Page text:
Local Development For Heroku Facebook Apps

May 12, 2012 at 12:09 (Development, Facebook, Tech)

Disclaimer: At the moment this is mostly a brain dump because I don’t want to forget everything I seem to be having to do to get this setup

When Heroku and Facebook joined together it seemed like a great way for me to get back into development without having to worry about sorting out some new hosting and other things that I didn’t have time or money to invest in just to play around some more.

Heroku have a good getting started tutorial and sample app:  https://devcenter.heroku.com/articles/facebook

which was all going fine until “For development, you’ll need to register another app with Facebook. Unlike the first app, this one will not run on Heroku, but instead will run on your local workstation”. This did make me wonder if both Heroku and Facebook are going about things the wrong way. Shouldn’t the first step be teaching people how to develop locally and then deploy live. I’d have hoped that Facebook would do more to provide support for development versions of apps instead of manually having to duplicate everything. Interestingly I just read this blog about the lack of fundamentals in web programming education which I completely agree with.

The first problem I had was setting the facebook app env variables. This meant setting up a virtual host and was back to all the things I didn’t know about and wanted to avoid. I followed the instructions but it didn’t seem to work.

I hacked my way around this to get things working by adding the following code to the top of the AppInfo.php file

if($_SERVER['HTTP_HOST']=='localhost'){
 putenv("FACEBOOK_APP_ID=xxxxxxxxxxxxxxx");
 putenv("FACEBOOK_SECRET=xxxxxxxxxxxxxxxxxxxxxxxxxxxxxxxxx");
}

Not nice or recommended but it allowed me to make some progress.

Although not much progress, I was now getting through to Facebook but not getting much further and failing to authorise and no clues as to why. I now can’t remember the exact details but somehow debugged the code  in FBUtils/login.php to find out why nothing was returning from the CURL request (something else I knew nothing about). Turned out the problem was because the app was not being accessed via https, something all Facebook apps now need to do.

The next step was therefore to setup SSL on my local WAMP setup. I found several different articles on how to do this and tried a few all without any success. Finally I found this http://www.phpjoel.com/2011/04/07/installing-ssl-using-openssl-on-a-wamp-localhost/ which was not only the simplest example it also seemed to work.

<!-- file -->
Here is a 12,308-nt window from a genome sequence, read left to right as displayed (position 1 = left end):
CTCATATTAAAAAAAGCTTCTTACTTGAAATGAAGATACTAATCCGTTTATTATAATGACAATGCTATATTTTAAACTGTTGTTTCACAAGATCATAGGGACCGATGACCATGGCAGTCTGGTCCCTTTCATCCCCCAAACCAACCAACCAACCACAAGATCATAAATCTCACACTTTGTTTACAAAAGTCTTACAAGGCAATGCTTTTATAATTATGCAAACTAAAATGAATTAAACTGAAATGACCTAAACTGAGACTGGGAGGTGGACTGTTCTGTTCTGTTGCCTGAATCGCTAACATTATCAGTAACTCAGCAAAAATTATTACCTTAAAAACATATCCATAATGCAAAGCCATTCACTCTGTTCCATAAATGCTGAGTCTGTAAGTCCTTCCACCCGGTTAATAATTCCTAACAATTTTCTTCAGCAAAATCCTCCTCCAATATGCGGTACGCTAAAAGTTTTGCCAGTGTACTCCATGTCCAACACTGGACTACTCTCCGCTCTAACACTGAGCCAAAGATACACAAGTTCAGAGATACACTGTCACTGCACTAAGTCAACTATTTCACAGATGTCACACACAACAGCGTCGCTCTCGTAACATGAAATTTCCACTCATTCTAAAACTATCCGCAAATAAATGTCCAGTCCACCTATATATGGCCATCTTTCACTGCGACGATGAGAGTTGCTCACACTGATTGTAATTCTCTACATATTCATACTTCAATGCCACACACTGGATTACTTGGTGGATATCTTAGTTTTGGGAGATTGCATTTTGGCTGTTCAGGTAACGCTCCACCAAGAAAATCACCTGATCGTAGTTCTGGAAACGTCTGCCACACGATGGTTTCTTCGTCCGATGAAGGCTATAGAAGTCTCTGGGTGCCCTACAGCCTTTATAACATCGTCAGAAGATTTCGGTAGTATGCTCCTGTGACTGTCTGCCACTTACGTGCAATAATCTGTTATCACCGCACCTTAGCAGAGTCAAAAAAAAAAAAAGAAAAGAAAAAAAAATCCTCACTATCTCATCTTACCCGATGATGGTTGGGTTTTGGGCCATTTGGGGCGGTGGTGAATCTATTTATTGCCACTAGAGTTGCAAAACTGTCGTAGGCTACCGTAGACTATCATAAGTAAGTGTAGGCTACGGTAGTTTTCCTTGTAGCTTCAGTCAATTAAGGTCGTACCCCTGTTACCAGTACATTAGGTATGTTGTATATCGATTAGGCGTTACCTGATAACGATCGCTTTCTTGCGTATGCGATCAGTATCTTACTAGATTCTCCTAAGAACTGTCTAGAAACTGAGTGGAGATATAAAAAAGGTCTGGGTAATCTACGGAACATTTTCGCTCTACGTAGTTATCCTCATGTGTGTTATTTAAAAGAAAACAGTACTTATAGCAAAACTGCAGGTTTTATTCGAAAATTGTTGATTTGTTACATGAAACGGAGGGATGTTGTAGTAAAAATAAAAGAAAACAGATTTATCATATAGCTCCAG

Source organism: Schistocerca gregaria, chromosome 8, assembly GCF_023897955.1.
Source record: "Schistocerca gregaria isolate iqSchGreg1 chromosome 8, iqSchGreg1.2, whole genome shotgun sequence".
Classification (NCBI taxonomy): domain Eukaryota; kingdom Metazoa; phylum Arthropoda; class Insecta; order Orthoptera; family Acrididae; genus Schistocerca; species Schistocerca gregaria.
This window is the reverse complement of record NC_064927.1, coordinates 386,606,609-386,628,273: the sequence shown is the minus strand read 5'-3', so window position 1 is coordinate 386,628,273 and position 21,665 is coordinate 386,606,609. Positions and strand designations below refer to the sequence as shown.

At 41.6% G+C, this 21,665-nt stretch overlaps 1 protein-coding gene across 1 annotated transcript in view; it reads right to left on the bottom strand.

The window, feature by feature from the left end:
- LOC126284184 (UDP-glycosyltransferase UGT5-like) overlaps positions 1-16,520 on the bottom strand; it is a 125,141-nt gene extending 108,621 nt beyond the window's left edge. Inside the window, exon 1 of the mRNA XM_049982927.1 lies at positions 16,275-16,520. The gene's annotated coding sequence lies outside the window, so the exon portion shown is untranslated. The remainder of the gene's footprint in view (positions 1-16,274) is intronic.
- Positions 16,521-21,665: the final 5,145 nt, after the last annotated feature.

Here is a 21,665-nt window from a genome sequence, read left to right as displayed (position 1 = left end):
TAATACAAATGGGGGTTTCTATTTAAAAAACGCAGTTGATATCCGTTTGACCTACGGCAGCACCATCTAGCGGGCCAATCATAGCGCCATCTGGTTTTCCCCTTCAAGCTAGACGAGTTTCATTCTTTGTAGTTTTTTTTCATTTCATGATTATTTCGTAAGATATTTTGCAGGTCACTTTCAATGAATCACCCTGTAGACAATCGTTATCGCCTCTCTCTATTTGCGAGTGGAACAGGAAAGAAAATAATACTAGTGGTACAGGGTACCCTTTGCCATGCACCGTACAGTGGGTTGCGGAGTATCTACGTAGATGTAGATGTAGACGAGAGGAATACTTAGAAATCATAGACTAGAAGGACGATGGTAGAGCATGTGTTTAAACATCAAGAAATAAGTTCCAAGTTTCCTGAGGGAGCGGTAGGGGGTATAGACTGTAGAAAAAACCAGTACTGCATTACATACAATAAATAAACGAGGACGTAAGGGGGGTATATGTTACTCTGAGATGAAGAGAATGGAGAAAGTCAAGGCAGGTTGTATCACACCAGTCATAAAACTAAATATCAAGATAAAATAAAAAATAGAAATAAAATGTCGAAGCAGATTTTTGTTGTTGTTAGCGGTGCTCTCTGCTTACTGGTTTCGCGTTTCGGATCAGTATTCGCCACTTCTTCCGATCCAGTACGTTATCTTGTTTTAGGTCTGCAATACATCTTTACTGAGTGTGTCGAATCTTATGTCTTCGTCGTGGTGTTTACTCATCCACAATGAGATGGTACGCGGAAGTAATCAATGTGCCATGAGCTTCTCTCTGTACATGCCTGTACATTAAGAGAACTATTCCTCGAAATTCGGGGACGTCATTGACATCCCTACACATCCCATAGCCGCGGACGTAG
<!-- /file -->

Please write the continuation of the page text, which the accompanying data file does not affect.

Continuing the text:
I had to debug one final problem by running httpd from the command prompt which told me there was a syntax error on the CustomLog in httpd-ssl.conf, I added in an extra quote and everything now seemed to be working. When I say working, I mean working a little more. I could now access my localhost via https and the Facebook app was attempting to verify. Unfortunately I was now getting errors back from Facebook “API Error Description: The specified URL is not owned by the application”. From the URL it looked like this was still trying to access http rather than https and I just needed to update the configuration settings of the app. I’ve tried changing the URL but it’s still not working, I’m hoping this is just a matter of waiting several minutes to propagate to all servers but it’s been a while now and it’s still not working. Considering I first started the Heroku in February I’m pleased to finally have it working this far and will have to come back to work out what’s wrong with the configuration some other time.

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1 Comment

  1. xim123 said,

    I finally found some spare time to continue to looking into getting this working locally. It turned out I was still having SSL issues, I’m not going to claim to understand it but I read this:

    http://unitstep.net/blog/2009/05/05/using-curl-in-php-to-access-https-ssltls-protected-sites/

    and then hacked in the following to get it working

    curl_setopt($ch, CURLOPT_SSL_VERIFYPEER, false);

    I needed to do it in the authentication in the login function and the custom curl function.

    I also added a few is_array checks to prevent many of the warnings the heroku examples were spitting out.

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